This Summer, Stick Close to Home
By Nick Rasmussen
Summer beer advertisements aim to make us as hot as the season (succulent slices of citrus fruits, labels adorned with scantily-clad women and name-dropping unimaginable bliss are just some of the all-too familiar examples). Take a moment to peel back the layers of obvious hyperbole—with eyes uncovered, begin to imagine that summer beers aren’t necessarily part of a category or single style. Rather, they are a collection of seasonal interpretations.
The real truth is: a summer beer is whatever you want it to be, not always the ones you find stacked at the end cap of your local liquor store. The following are some Wisconsin-brewed beers that shed the preconceived notions of what a summer beer should be and underscore what a Wisconsin summer beer can be.
Ale Asylum Bedlam IPA
Most Wisconsinites are at least vaguely familiar with the ubiquitous brand of Ale Asylum. Based in Madison, this brewery churns out some of the most charismatic and compelling beers in the state. While the canning of Hopalicious, their dynamic pale ale, has highlighted the seasonal marketability of Ale Asylum, it’s their Bedlam IPA that I find to truly be a dog day delicacy. Bedlam is a Belgian-style IPA that brilliantly blends American Citra hops with prominent Belgian yeast to offer notes of banana, pepper and tropical fruit. Bedlam boasts a sensible bitterness that is pronounced but welcoming and rounds out the light malty foundation for an equitable experience.
Ale Asylum Brewery
2002 Pankratz St., Madison
Central Waters Glacial Trail IPA
This beauty-of-an-IPA from Amherst’s Central Waters is a fist in the air that celebrates summer’s most liberating qualities. Traveling along with the Glacial Trail’s aromatics, you traverse aromas of lemon, orange, grapefruit, spruce and pine. A significant pale malt infrastructure sweetly stabilizes the generous American hop additions while grass, pine and juicy, robust citrus fruits wash over your palate. This beer strikes a brilliant symmetry that is rarely found in an American IPA. The next time you find yourself in some oppressive Wisconsin heat, consider reaching for a sixer of this gem.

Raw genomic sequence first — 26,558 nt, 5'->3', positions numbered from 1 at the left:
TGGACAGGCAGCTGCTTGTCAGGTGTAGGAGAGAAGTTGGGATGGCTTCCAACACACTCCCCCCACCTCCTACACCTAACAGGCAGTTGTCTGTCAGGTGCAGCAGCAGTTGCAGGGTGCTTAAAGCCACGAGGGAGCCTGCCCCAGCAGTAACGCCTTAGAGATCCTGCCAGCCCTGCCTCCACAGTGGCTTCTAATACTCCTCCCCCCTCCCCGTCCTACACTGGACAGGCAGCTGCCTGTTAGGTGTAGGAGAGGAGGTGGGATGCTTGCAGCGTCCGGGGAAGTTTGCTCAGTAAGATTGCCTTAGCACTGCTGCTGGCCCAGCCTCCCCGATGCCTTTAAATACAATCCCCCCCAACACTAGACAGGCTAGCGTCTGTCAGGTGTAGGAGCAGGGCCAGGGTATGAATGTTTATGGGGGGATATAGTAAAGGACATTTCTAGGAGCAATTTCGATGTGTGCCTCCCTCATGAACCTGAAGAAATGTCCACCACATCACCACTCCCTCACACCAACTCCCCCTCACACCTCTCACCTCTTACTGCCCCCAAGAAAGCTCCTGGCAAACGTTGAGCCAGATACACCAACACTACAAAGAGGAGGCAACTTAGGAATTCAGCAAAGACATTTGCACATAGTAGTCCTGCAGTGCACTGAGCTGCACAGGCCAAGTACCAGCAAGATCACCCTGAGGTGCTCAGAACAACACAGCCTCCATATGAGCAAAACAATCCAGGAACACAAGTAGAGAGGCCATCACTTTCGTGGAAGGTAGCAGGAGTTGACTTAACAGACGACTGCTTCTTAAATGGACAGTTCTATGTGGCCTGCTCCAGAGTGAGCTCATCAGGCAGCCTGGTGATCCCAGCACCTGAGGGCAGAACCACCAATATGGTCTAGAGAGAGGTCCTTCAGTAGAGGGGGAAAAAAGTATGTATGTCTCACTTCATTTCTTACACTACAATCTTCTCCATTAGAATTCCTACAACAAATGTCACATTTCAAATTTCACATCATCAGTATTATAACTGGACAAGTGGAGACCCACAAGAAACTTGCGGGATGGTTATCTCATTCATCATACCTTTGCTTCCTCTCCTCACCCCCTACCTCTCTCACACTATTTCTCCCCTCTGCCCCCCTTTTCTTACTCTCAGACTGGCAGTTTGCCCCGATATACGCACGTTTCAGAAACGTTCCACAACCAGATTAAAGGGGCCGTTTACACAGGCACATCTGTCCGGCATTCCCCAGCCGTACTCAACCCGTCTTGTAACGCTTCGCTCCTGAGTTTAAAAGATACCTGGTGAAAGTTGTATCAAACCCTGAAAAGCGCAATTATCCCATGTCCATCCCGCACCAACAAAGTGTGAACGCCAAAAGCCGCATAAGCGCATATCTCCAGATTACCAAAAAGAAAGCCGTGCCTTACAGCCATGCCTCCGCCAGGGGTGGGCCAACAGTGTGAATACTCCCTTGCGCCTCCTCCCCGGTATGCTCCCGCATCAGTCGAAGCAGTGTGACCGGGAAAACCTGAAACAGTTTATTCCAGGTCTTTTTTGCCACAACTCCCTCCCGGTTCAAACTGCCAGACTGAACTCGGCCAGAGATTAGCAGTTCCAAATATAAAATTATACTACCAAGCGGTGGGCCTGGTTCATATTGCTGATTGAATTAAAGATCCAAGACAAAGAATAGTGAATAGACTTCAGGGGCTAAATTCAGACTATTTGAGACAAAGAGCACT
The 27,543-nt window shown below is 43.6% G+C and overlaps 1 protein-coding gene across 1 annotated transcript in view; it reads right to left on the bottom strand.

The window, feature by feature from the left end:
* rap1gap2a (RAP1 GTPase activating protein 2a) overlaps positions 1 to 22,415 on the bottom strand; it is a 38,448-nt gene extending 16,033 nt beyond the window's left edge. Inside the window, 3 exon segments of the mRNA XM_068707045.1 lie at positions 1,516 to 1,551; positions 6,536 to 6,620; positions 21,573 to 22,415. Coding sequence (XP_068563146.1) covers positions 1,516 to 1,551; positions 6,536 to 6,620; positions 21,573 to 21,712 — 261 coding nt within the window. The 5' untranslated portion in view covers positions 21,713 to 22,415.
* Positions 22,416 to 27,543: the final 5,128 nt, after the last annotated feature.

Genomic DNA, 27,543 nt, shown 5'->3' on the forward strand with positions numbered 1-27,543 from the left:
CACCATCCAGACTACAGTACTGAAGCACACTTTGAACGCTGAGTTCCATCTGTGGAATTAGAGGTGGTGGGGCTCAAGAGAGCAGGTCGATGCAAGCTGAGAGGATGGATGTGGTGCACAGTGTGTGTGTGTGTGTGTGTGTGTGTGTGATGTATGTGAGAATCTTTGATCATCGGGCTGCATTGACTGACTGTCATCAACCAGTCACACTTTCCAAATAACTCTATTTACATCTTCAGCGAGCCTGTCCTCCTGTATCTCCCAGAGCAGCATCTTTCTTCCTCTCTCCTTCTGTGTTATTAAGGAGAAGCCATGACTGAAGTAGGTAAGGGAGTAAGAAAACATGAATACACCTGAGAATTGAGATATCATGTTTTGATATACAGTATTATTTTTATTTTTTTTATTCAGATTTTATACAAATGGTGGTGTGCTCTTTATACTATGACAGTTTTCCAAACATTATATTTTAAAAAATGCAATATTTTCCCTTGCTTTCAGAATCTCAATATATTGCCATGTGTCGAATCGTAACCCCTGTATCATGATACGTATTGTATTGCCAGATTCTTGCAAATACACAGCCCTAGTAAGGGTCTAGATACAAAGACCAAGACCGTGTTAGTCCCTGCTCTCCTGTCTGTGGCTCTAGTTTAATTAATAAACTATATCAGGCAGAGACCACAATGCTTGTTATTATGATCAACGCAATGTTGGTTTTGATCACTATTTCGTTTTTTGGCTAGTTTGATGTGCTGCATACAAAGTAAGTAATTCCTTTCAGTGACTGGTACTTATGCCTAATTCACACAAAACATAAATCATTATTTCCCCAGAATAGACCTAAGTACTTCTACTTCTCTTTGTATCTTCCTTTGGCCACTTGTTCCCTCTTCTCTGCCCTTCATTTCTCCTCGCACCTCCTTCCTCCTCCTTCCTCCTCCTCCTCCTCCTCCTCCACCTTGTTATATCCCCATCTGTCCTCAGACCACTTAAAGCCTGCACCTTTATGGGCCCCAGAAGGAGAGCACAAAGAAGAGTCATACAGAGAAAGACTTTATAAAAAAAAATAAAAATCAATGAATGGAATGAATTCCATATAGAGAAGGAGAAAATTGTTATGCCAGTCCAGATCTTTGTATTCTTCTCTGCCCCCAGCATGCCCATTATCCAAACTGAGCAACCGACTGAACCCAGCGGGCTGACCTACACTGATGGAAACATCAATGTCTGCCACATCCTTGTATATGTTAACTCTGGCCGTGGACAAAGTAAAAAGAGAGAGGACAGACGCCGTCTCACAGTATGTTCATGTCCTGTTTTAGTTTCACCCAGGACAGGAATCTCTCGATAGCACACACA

Central Waters Brewing Company
351 Allen St., Amherst
Lakefront Eastside Dark
I know what you’re thinking: a dark beer and summer do not play well together. While I’d normally agree, that’s not the case with this Lakefront mainstay. A Bavarian dark lager that is roasty and bready, Eastside Dark is actually quite refreshing. A medium-bodied mouthfeel, iced coffee character and a lovely earthiness restrain the heavily roasted malts, while undertones of dark chocolate and black licorice mingle together in eccentric harmony. The carbonation keeps things fresh, while the dry finish leaves you feeling cool and content.
1872 N. Commerce St., Milwaukee
New Glarus Two Women
Even though other New Glarus beers get more attention, few beers brewed in Wisconsin can challenge the stylistic integrity or the exquisite crispness of the year-round Two Women Lager. Traditional in the German-pilsner style, this golden-hued beer balances Bohemian malts and Noble hops. The result? A lightly toasted, biscuity, floral and earthy character. The juxtaposition of an unobtrusive—but noticeable—bitterness against a faintly honey-sweet and mellowed citrus ending will combat the summer heat and refresh your soul.
New Glarus Brewing Company
2400 State Highway 69, New Glarus
O’so Infectious Grooves